From the last Science Magazine…
Nathan B. Sutter, Carlos D. Bustamante, Kevin Chase, Melissa M. Gray, Keyan Zhao, Lan Zhu, Badri Padhukasahasram, Eric Karlins, Sean Davis, Paul G. Jones, Pascale Quignon, Gary S. Johnson, Heidi G. Parker, Neale Fretwell, Dana S. Mosher, Dennis F. Lawler, Ebenezer Satyaraj, Magnus Nordborg, K. Gordon Lark, Robert K. Wayne, and Elaine A. Ostrander
Science 6 April 2007: 112-115.
Small dogs are small because they carry a particular allele of the gene encoding insulin-like growth factor 1.
A short intro blurp they had for those who cannot access the full text…
(SCIENCE VOL 316 6 APRIL 2007, page 15)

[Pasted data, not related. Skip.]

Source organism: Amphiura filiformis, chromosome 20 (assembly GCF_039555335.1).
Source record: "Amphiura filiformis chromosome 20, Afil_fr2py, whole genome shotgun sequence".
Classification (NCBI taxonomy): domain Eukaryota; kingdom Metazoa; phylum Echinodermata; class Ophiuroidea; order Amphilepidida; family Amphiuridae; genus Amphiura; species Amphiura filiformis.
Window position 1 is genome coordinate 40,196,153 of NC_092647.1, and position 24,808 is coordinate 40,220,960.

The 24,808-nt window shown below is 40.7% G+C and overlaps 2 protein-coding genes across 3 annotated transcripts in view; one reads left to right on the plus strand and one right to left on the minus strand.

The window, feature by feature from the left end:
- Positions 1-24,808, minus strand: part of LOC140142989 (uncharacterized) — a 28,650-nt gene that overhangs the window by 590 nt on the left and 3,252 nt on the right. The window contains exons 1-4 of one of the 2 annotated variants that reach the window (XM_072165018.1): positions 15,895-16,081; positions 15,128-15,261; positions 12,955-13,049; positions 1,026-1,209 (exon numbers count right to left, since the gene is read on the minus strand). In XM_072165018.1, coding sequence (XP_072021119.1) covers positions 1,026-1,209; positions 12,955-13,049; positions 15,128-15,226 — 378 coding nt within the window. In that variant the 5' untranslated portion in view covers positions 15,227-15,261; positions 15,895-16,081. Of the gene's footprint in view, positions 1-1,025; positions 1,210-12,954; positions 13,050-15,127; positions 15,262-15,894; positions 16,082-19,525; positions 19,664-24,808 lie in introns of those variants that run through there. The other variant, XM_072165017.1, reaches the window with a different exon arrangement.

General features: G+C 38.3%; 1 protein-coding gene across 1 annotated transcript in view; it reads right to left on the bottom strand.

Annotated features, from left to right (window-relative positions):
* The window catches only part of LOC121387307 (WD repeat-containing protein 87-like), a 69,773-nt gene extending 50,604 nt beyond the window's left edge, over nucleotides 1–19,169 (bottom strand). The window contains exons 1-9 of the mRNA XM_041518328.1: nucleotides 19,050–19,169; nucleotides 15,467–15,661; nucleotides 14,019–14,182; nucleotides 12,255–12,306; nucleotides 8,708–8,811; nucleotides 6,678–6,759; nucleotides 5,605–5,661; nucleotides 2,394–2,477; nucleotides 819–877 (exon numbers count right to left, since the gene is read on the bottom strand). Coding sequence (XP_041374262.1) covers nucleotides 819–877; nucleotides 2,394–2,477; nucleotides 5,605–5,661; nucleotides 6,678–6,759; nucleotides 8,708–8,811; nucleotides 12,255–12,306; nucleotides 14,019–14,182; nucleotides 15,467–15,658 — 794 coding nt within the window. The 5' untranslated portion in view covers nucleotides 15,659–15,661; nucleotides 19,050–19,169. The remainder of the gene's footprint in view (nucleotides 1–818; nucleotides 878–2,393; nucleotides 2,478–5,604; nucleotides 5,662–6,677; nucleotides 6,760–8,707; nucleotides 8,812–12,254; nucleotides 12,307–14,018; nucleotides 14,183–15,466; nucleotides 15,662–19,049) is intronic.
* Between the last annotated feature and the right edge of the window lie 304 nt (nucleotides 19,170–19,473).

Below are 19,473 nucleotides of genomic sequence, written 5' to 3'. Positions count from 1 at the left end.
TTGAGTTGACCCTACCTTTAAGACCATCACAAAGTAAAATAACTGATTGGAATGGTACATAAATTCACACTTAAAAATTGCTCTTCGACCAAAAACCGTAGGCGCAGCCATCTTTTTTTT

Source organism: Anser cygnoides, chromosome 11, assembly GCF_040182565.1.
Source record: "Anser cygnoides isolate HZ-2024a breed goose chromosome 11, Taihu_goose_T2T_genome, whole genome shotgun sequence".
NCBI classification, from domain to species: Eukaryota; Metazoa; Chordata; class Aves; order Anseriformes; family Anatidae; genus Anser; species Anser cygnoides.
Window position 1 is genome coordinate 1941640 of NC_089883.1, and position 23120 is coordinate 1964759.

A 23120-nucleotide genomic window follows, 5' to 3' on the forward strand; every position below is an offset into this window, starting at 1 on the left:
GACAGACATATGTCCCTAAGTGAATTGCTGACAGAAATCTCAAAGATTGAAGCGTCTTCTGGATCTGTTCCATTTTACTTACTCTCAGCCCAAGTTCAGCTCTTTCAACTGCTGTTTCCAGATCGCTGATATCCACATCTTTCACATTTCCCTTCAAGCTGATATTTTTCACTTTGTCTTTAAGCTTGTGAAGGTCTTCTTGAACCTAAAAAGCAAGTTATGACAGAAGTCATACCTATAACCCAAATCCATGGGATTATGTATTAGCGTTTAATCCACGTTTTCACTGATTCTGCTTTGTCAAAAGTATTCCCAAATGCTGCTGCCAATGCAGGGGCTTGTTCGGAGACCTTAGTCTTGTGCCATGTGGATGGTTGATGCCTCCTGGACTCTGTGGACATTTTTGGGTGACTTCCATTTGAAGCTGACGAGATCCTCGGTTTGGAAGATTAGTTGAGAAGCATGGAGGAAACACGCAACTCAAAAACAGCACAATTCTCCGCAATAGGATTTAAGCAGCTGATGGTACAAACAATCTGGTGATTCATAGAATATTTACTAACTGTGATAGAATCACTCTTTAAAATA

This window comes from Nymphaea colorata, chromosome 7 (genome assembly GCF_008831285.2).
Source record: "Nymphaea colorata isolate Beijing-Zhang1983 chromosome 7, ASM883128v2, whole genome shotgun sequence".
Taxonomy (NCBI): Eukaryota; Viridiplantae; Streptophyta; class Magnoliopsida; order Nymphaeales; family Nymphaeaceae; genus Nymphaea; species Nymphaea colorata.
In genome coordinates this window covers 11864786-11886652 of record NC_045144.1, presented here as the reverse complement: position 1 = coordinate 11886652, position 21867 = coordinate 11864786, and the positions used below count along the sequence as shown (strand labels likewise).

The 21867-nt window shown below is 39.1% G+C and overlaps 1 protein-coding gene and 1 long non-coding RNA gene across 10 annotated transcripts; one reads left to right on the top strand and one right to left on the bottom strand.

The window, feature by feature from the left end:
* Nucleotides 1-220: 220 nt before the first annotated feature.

Sizing Up Man?s Best Friend
In contrast to most mammalian species, Canis familiaris (the domestic dog) shows extreme diversity
in body size. Sutter et al. (p. 112, cover) show that a single allele of the gene encoding
insulin-like growth factor?1 (IGF-1) is shared by all small dog breeds but is nearly absent from
giant dog breeds, implying that sequence variation in the IGF-1 gene plays a causal role in dog
size. Discovery of the IGF-1 gene was facilitated by its localization within a genomic signature, or
haplotype block, that probably arose as a result of centuries of dog breeding by humans.